The first important area of focus must be schools. Pakistan is a country of some 2.5 million teachers but, with the demographic bulge, the visiting MPs were told (by the Higher Education Commission) that there is the need for an estimated 63% increase in teacher numbers and significant expansion and improvement in school education. As things stand, the literacy rate amongst Pakistani males is only 55% and amongst females just 42% and falling. These figures on their own, however, should not be taken as indicative of negative attitudes. As the MPs’ visits to schools and community centres revealed, there is a wide appetite for improved education for boys and girls across Pakistani society. Yet schools face severe and growing challenges of limited resources and ever-expanding numbers of potential pupils. The UK is well-placed to help in this regard and is already training hundreds of thousands of teachers in the country.
Another critical area is higher education. At independence in 1947 there were only two universities in Pakistan. Today there are over a hundred and seventy. Yet despite greater government investment in recent years and a growing proportion – 33% (according to the Academy of Educational Planning and Management in Islamabad) – of girls amongst those going on to tertiary level, it is still the case that only 8% of Pakistanis have access to higher education. Of these at least 28% will experience graduate unemployment (Economist Intelligence Unit (2014)). As well as general unemployment, nepotism remains a serious problem. In 2011 the World Bank estimated that approximately half of businesses in Pakistan recruit employees through informal networks of family and friends, potentially undermining merit-based opportunity.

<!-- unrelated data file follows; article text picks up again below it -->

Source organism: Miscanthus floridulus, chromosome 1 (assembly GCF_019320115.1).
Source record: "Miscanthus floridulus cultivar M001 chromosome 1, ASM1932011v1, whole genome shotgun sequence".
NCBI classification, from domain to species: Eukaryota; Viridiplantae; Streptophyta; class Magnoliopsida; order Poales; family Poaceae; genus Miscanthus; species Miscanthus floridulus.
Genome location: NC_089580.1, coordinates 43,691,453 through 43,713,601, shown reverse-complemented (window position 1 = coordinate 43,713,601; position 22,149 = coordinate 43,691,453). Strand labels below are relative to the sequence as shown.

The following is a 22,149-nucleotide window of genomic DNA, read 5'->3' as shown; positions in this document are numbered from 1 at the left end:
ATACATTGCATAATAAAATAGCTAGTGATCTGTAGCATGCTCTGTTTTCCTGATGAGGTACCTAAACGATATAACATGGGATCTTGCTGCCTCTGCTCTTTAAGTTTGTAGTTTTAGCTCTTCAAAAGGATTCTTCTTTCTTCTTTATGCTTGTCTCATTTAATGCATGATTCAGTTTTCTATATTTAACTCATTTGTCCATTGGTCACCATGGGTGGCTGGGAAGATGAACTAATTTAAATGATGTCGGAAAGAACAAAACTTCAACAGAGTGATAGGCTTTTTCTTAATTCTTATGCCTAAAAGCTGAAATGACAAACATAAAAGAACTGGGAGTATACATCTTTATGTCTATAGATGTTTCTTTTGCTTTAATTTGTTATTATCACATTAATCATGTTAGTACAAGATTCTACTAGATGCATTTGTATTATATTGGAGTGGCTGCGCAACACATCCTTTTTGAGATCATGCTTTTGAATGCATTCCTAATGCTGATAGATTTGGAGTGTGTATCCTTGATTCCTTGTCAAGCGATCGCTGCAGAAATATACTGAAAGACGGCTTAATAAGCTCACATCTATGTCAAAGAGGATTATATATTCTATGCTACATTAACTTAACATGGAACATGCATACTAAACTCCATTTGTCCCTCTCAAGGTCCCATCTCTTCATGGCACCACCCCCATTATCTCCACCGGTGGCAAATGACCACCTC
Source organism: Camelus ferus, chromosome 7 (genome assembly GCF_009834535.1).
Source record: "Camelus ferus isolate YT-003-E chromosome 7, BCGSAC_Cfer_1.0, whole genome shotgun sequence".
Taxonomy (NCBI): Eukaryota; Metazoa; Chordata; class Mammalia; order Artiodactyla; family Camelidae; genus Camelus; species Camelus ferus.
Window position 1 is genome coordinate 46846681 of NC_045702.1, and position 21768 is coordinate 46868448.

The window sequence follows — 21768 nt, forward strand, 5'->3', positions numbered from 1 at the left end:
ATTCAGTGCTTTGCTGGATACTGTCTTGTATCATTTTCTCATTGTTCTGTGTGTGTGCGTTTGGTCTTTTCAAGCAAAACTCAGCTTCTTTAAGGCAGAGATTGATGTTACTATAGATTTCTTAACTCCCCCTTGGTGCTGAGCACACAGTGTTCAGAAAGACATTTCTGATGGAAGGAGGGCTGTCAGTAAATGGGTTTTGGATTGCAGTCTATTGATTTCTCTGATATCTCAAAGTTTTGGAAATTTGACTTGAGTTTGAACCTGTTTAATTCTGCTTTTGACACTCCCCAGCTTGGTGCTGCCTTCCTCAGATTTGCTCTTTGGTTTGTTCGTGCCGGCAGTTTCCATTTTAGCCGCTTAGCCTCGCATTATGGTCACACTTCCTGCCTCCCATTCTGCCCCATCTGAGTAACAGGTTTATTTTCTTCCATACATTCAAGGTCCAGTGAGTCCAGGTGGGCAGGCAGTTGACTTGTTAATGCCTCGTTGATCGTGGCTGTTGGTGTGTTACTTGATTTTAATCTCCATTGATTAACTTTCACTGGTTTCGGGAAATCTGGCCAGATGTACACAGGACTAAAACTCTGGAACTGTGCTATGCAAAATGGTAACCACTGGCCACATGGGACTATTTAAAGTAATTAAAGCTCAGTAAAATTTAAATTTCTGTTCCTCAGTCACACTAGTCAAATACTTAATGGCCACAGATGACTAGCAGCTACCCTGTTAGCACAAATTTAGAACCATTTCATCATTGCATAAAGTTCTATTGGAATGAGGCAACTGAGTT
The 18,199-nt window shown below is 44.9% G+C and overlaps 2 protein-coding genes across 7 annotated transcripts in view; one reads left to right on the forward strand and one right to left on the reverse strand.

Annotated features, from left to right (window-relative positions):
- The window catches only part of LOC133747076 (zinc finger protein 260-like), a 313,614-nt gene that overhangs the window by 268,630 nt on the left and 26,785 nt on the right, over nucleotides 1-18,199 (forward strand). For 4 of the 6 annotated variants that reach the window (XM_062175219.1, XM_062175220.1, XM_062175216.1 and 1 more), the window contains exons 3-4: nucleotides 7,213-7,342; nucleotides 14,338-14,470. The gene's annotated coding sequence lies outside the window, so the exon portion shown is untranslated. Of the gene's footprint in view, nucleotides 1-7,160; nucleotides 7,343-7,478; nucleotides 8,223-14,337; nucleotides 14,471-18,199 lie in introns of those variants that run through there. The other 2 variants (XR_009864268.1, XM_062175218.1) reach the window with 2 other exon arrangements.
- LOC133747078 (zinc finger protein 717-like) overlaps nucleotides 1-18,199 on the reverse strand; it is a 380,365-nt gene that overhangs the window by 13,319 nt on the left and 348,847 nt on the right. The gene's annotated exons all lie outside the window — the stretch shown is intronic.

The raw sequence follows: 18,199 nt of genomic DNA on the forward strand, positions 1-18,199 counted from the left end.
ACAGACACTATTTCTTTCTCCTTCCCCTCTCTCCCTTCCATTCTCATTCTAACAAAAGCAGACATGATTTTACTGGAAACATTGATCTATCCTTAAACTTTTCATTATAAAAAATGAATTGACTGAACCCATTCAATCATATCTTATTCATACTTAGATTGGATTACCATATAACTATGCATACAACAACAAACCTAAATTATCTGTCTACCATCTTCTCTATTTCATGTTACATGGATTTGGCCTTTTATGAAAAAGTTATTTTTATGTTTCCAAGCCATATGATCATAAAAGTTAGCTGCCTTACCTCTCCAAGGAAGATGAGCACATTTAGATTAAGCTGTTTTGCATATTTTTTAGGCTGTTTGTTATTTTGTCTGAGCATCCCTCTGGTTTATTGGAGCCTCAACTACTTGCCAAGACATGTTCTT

Some employers also argue that education quality is low in universities as the curriculum is outdated and that there is a serious skills gap. They identity shortages in specialised skills in growth sectors and – even when graduates have these skills – employers suggest that they are not employable because of a lack of general computer literacy, English language and ‘soft’ skills such as problem-solving and communication.
The UK, with its strengths in the sector and its existing links to Pakistani universities, is in an excellent position to help
In this context there is clearly scope for important reform and improvement in tertiary education as well as substantial expansion to meet the increasing demand. Again the UK, with its strengths in the sector and its existing links to Pakistani universities, is in an excellent position to help. Already 97% of vice chancellors and some 13,000 managers in Pakistani higher education institutions have been trained in UK leadership training programmes such as the British Council’s ‘Leadership for Excellence’.
Challenges and opportunities for the UK
The UK’s historical ties with Pakistan are strong but complicated. Many Pakistanis are ambivalent about the UK. Only 54% of those Pakistani’s asked approved of the UK, compared for example with 92% approving of Pakistan’s long-time ally China. However the UK remains the largest European investor in Pakistan. And the Pakistani-British diaspora living in the UK numbers 1.2 million (according to the 2011 UK Census), leading to enduring links between the two countries. Millions of Pakistanis speak English as a second language and many show strong interest in the UK, its culture and arts. Furthermore, the latest British Council research suggests that some 85 million more Pakistani’s want English language training. This is partly because English remains the official language of state business in Pakistan as well as the language of international commerce.